Atheist Society of Nigeria

We seek a Nigeria where public policies are based on rational reasoning and critical thinking and not influenced by religious beliefs

Group Picture

Friday, 8 February 2019

Equal Time & Fair Treatment for the Non-Religious in Nigeria




According to Leadership, a set of delegates from the Humanist Association of Nigeria have come together to help with inclusivity within Nigerian media.

In particular, they have worked for the inclusion of the voices of the non-religious within Nigerian society. Dr. Leo Igwe visited the National Headquarters of Leadership newspaper in Abuja on January 14, 2019.

Igwe said, “The Abuja Humanists convention just ended. This historic event focused on the risks and challenges that people who renounce religion face in the country. The Convention provided an important platform for ex-religionists to tell their stories and share their experiences”

As others may have noted, and as Igwe did, the purpose of the coming together of the humanist and the atheist groups within Nigerian communities is to create community and raise the concerns of the community in one place.

Igwe continued to describe how the issues facing the non-religious tend to be missing from the issues considered important within the nation. 

In fact, that the non-religious, though small in the total religious demographics of Nigeria, represent an important and growing presence within the country. A set of voices with unique concerns that should be taken seriously by the leadership of communities and the nation. 

"In reporting issues that are related to religion, the voices of the non-religion are missing," Igwe stated, "They are conspicuously omitted making the media publications look like church and mosque bulletins. Hence, this wrong impression that over 90 percent of Nigerians are religious or that there are no atheists, freethinkers in the country.”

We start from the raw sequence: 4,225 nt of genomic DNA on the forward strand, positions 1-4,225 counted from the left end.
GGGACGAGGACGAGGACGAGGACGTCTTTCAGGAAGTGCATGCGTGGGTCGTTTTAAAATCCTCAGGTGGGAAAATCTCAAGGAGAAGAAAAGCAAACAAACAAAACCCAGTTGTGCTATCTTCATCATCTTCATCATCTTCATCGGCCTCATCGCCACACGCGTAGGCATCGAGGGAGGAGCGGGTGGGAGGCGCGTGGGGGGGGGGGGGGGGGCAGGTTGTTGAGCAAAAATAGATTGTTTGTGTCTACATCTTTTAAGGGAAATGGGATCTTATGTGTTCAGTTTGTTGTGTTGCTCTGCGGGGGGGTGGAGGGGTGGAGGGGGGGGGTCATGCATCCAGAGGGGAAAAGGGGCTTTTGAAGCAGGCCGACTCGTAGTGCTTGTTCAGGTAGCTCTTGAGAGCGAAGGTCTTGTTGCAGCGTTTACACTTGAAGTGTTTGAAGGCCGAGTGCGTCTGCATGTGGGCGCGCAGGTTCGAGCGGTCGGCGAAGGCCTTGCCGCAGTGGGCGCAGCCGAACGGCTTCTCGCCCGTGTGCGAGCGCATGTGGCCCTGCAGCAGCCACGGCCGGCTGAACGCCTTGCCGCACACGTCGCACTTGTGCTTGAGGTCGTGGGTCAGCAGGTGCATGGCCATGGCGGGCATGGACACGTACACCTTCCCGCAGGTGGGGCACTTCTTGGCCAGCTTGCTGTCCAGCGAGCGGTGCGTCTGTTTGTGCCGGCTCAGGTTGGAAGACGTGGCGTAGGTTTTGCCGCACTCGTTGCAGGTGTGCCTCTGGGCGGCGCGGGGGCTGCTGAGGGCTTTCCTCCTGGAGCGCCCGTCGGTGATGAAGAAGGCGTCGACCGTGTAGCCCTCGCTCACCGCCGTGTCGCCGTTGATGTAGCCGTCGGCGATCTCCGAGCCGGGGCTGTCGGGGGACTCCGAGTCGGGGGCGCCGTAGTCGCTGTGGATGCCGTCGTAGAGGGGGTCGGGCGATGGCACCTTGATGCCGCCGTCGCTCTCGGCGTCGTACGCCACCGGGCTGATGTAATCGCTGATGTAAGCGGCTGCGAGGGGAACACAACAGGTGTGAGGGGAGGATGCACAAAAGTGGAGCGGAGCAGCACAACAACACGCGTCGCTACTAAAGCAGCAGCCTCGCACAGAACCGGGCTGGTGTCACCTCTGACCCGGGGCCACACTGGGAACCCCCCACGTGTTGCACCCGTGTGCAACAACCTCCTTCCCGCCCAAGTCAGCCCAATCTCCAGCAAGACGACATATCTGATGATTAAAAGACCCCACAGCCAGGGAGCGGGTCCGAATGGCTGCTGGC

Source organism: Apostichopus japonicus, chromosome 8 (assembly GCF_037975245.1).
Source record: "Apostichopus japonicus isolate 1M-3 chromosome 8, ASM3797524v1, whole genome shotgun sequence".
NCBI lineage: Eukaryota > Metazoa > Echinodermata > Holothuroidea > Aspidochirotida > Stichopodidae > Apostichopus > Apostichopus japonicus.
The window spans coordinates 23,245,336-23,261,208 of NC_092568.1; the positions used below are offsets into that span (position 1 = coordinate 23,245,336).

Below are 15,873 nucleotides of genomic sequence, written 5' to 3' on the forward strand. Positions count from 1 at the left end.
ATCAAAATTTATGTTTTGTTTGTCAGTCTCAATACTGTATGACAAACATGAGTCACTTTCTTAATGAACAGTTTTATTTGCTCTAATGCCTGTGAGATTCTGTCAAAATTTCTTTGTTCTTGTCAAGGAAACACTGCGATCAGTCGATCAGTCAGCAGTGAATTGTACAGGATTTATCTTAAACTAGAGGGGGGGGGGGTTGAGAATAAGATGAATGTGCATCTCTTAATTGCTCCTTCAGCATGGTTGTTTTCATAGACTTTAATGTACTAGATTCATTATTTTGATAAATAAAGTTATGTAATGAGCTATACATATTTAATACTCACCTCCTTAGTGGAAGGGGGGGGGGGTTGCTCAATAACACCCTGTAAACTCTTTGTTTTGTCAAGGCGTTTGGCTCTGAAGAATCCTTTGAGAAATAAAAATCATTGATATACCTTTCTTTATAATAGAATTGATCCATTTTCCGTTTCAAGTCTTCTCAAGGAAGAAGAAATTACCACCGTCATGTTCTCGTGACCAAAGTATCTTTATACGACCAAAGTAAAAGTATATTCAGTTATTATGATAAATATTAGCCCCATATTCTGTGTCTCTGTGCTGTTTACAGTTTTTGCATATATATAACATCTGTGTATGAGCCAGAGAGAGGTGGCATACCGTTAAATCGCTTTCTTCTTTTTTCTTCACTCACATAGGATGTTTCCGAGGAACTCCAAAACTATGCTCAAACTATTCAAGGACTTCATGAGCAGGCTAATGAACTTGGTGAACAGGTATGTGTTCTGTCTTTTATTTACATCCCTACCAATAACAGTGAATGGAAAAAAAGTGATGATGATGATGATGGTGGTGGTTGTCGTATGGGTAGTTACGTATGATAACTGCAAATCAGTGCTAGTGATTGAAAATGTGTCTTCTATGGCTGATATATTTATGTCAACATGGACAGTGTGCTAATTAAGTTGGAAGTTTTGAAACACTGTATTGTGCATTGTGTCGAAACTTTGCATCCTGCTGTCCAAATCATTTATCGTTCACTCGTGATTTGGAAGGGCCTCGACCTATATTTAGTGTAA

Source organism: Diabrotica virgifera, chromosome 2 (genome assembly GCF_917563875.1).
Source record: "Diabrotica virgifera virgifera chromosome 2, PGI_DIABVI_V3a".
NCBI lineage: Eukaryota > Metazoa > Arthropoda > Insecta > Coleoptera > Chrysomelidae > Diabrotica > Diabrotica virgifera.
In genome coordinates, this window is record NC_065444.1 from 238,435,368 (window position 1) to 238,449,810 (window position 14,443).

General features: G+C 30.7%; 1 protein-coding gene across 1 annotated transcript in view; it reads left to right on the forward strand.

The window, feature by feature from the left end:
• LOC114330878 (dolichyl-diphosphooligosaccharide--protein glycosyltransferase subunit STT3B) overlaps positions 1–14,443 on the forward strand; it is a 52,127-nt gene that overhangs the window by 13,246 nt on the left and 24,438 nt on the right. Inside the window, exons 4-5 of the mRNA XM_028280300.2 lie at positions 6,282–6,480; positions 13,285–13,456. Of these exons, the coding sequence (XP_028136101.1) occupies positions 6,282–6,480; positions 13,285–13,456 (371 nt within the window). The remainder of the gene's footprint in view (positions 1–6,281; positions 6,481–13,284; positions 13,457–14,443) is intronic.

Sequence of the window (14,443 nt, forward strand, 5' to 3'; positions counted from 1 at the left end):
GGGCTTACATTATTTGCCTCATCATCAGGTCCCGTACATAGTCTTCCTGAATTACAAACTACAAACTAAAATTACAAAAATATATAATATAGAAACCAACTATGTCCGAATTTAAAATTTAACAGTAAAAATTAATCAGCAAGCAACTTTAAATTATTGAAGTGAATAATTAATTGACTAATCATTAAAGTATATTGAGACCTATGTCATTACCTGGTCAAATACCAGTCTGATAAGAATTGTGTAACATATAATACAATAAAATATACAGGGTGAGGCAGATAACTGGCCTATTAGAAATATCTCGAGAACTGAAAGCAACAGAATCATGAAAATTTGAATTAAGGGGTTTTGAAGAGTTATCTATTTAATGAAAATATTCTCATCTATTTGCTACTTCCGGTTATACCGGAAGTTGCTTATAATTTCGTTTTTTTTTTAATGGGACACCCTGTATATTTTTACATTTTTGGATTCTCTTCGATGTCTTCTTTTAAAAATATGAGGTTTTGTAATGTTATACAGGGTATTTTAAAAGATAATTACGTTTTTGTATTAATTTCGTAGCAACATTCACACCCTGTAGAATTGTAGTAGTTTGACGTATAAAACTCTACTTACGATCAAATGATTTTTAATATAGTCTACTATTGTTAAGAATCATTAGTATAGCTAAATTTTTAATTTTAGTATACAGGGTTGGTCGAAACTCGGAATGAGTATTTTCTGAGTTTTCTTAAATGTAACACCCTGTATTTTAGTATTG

Igwe, in a manner of speaking, was simply indicating a discrepancy, an honest one from a sincere and intelligent person, and then requesting, in a way, that the media just do their job properly: no more, no less. This would, by implication, include the fair time and treatment of the non-religious. Not as betters compared to the religious, the same time and the same treatment as one gives to the religious: fair critiques and equal presentation alongside them.

This is a fair and democratic proposal, of which I wholeheartedly agree with Dr. Igwe. Igwe explained, "While various media organizations allocate spaces and airtime especially on Fridays and Sundays to the dominant religious faiths for sermons and prayers, incidentally there are no such allocations for the non-religious/humanist constituencies."

Igwe described how the ways in which Nigeria is seen as overwhelmingly religious and without the sub-population of non-religious and humanist citizens is a direct consequence of the media exposure for the religious and the lack of exposure, in a fair light, of the non-religious/humanist populations. This should change. This can change.

--
Scott Douglas Jacobsen is the Founder of In-Sight: Independent Interview-Based Journal and In-Sight Publishing. He authored/co-authored some e-books, free or low-cost. If you want to contact Scott: Scott.D.Jacobsen@Gmail.com.
--
Photo by Zachary Keimig on Unsplash

No comments:

Post a Comment